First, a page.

BRIEF DESCRIPTION OF THE DRAWING(S)

FIG. 1 is an elevational view in partial cross section illustrating the holder for allen wrenches of this invention.

FIG. 2 is a top plan view of the holder for allen wrenches of this invention.

FIG. 3 is a cross section taken on lines 3--3 of FIG. 1 illustrating the interior rod rotated to a position for removal of a wrench.

FIG. 4 is the same cross sectional view as FIG. 3 with the interior rod locked in a position where no wrenches may be removed from their channels.

FIG. 5 is an elevation view of the tool holding interior rod.

DETAILED DESCRIPTION OF THE PREFERRED EMBODIMENT(S)

Referring now to the drawings, and more particularly to FIG. 1, the holder for allen wrenches 10 is shown in partial cross section. Although reference is made throughout to allen wrenches, it should be understood that the holder is suitable for storing any rod-type tool or implement.

Holder 10 has hollow housing cylinder 12 and interior tool holding rod 14 which rotates inside housing 12. The circumference of housing 12 is only slightly larger than the circumference of interior tool holding rod 14. Thus when an allen wrench is stored in interior rod 14, housing 12 prevents its escape from rod 14 until rod 14 has been rotated into the proper position. Housing 12 is seen to have longitudinal slot 32 which is at least as long as the longest wrench to be stored. Midpoint of slot 32 is thumb hole 30. To remove a wrench, a user reaches into thumb hole 30, grasps the exposed wrench his thumb and forefinger, and lifts it through slot 32.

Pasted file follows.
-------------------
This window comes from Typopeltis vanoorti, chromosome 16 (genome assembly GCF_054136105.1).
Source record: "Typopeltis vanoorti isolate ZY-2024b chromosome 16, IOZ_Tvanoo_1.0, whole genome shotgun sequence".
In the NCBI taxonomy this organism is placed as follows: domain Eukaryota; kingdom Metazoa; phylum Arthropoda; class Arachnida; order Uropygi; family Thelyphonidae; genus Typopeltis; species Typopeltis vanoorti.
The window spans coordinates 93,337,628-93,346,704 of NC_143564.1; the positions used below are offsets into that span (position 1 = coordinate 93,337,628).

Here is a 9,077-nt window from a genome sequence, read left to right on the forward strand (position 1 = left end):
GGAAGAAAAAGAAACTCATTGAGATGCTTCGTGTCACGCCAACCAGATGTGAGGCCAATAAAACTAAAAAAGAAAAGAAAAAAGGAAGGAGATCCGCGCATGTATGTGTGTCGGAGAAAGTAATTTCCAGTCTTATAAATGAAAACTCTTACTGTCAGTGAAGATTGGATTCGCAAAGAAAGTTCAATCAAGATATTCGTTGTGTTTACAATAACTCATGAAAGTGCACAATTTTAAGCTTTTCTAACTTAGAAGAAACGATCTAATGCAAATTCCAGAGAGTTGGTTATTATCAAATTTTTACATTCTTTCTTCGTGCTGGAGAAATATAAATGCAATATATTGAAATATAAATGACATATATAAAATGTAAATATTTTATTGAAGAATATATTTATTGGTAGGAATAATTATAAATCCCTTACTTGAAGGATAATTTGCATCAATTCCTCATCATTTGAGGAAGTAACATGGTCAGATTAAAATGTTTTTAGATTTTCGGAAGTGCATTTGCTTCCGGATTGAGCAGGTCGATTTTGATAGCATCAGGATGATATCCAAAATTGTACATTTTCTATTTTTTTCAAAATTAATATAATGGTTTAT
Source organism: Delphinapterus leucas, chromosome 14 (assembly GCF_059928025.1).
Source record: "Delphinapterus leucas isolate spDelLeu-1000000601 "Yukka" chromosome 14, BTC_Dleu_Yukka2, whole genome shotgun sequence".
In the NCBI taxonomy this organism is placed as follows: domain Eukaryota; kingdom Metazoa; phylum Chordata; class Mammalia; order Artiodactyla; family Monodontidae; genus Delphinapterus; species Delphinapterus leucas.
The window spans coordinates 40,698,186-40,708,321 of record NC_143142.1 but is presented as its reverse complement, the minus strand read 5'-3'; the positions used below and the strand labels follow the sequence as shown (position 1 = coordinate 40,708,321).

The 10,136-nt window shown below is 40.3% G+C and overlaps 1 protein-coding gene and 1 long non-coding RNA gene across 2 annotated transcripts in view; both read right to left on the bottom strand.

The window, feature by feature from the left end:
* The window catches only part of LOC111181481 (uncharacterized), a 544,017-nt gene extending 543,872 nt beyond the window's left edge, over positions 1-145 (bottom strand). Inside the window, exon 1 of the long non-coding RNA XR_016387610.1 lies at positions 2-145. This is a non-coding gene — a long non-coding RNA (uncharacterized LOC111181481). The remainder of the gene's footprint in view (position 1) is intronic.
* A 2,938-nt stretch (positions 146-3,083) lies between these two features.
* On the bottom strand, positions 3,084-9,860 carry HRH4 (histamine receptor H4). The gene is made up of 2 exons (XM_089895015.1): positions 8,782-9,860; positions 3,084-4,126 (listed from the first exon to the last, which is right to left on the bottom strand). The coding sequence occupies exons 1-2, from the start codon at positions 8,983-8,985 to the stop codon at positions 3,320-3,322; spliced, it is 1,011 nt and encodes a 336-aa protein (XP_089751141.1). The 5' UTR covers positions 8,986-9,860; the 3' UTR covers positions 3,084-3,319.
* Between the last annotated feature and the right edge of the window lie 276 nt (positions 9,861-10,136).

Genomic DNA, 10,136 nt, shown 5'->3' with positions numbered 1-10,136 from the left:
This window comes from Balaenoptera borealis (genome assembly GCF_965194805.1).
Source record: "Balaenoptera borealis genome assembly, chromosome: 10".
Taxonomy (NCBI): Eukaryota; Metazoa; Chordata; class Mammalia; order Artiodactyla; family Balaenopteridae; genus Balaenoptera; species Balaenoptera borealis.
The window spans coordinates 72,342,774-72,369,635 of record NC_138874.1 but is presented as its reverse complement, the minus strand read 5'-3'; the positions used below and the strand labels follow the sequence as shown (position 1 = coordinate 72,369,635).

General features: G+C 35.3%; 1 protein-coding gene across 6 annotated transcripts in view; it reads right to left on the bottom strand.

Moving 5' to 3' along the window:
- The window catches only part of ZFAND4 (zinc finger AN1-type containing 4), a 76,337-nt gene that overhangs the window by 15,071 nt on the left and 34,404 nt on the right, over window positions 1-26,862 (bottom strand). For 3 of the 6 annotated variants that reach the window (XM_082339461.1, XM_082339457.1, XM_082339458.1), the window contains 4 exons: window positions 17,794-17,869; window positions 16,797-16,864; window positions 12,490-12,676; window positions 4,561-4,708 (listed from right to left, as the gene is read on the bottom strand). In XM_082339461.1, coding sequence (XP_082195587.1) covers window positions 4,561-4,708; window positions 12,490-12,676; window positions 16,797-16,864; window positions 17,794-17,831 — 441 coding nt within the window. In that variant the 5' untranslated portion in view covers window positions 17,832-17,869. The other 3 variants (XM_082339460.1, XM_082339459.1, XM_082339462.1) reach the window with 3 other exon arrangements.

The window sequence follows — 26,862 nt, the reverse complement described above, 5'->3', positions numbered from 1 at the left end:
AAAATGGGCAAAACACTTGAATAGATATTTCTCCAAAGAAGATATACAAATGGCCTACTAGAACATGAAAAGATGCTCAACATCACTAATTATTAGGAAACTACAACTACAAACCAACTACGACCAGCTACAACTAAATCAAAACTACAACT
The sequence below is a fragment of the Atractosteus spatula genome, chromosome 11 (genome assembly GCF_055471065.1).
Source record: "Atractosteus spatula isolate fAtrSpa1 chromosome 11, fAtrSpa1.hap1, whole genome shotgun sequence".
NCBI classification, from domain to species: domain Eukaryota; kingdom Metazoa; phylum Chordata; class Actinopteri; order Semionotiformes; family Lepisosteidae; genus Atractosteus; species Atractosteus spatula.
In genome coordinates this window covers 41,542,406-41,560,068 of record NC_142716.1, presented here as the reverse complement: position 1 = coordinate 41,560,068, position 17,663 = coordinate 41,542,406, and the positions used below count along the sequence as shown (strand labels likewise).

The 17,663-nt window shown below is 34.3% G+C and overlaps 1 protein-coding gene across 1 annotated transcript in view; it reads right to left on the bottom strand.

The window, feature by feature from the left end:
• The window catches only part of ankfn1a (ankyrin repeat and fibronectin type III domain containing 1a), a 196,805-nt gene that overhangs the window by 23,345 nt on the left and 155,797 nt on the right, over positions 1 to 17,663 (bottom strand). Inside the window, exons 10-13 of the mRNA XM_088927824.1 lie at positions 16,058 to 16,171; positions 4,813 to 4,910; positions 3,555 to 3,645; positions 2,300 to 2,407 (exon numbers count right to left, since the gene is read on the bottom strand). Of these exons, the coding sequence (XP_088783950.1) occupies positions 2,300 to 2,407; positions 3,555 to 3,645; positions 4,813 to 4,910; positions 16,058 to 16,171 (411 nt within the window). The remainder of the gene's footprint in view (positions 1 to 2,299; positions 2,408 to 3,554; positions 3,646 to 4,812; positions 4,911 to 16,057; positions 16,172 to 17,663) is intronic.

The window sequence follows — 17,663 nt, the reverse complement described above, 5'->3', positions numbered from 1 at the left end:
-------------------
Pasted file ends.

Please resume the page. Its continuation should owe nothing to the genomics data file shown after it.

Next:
Interior rod 14 includes a plurality of longitudinal channels disposed around its circumference, only one of which is illustrated in FIG. 1 (channel 40). At one end of channel 40 is bore 34 into which the head of allen wrench 26 is placed. When interior rod 14 is in the position illustrated in FIG. 1, wrench 26 may be removed through slot 32 of housing 12.

In order to move each stored wrench into position for removal from housing 12, interior rod 14 rotates inside housing 12. To facilitate rotation, rod 14 includes, at each rod end, a hub 25 which is attached to a handle 16 by pin 24. As handle 16 is turned, rod 14 rotates, exposing different channels and their stored wrenches as they align with slot 32. If it is desired that no wrench be removed, rod 14 is rotated by handle 16 until no wrench is exposed in slot 32 and a locking mechanism is engaged to prevent further rotation. The locking mechanism will be further explained in reference to FIGS. 3 and 4.